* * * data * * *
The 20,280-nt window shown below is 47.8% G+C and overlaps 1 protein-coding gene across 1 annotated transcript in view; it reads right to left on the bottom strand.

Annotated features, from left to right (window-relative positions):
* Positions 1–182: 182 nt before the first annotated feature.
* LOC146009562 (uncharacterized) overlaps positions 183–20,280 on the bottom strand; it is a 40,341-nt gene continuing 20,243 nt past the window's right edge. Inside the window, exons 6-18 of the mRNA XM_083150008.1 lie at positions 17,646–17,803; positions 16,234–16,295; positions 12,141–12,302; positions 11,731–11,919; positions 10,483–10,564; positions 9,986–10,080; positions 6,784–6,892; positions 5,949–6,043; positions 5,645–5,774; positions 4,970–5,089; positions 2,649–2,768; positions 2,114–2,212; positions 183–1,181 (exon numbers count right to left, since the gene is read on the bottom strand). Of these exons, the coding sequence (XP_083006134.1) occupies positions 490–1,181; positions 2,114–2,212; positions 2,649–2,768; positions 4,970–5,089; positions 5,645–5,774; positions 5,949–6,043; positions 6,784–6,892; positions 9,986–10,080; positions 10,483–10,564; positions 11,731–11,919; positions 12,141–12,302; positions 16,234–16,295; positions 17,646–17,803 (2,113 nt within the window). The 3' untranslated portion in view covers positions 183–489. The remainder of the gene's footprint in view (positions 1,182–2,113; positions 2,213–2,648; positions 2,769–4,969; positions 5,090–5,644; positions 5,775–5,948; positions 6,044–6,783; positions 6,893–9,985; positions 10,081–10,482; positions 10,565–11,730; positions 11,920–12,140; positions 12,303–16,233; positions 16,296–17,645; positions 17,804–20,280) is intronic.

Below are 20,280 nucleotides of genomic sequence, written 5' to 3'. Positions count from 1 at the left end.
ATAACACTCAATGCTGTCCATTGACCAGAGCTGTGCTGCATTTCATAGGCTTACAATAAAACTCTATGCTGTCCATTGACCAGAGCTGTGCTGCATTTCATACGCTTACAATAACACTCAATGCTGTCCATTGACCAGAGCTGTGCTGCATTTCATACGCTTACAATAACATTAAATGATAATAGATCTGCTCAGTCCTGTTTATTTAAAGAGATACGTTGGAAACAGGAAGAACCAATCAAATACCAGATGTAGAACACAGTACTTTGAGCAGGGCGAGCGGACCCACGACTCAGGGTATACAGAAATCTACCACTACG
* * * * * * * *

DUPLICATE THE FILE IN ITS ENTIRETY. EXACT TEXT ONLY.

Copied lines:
The 20,280-nt window shown below is 47.8% G+C and overlaps 1 protein-coding gene across 1 annotated transcript in view; it reads right to left on the bottom strand.

Annotated features, from left to right (window-relative positions):
* Positions 1–182: 182 nt before the first annotated feature.
* LOC146009562 (uncharacterized) overlaps positions 183–20,280 on the bottom strand; it is a 40,341-nt gene continuing 20,243 nt past the window's right edge. Inside the window, exons 6-18 of the mRNA XM_083150008.1 lie at positions 17,646–17,803; positions 16,234–16,295; positions 12,141–12,302; positions 11,731–11,919; positions 10,483–10,564; positions 9,986–10,080; positions 6,784–6,892; positions 5,949–6,043; positions 5,645–5,774; positions 4,970–5,089; positions 2,649–2,768; positions 2,114–2,212; positions 183–1,181 (exon numbers count right to left, since the gene is read on the bottom strand). Of these exons, the coding sequence (XP_083006134.1) occupies positions 490–1,181; positions 2,114–2,212; positions 2,649–2,768; positions 4,970–5,089; positions 5,645–5,774; positions 5,949–6,043; positions 6,784–6,892; positions 9,986–10,080; positions 10,483–10,564; positions 11,731–11,919; positions 12,141–12,302; positions 16,234–16,295; positions 17,646–17,803 (2,113 nt within the window). The 3' untranslated portion in view covers positions 183–489. The remainder of the gene's footprint in view (positions 1,182–2,113; positions 2,213–2,648; positions 2,769–4,969; positions 5,090–5,644; positions 5,775–5,948; positions 6,044–6,783; positions 6,893–9,985; positions 10,081–10,482; positions 10,565–11,730; positions 11,920–12,140; positions 12,303–16,233; positions 16,296–17,645; positions 17,804–20,280) is intronic.

Below are 20,280 nucleotides of genomic sequence, written 5' to 3'. Positions count from 1 at the left end.
ATAACACTCAATGCTGTCCATTGACCAGAGCTGTGCTGCATTTCATAGGCTTACAATAAAACTCTATGCTGTCCATTGACCAGAGCTGTGCTGCATTTCATACGCTTACAATAACACTCAATGCTGTCCATTGACCAGAGCTGTGCTGCATTTCATACGCTTACAATAACATTAAATGATAATAGATCTGCTCAGTCCTGTTTATTTAAAGAGATACGTTGGAAACAGGAAGAACCAATCAAATACCAGATGTAGAACACAGTACTTTGAGCAGGGCGAGCGGACCCACGACTCAGGGTATACAGAAATCTACCACTACG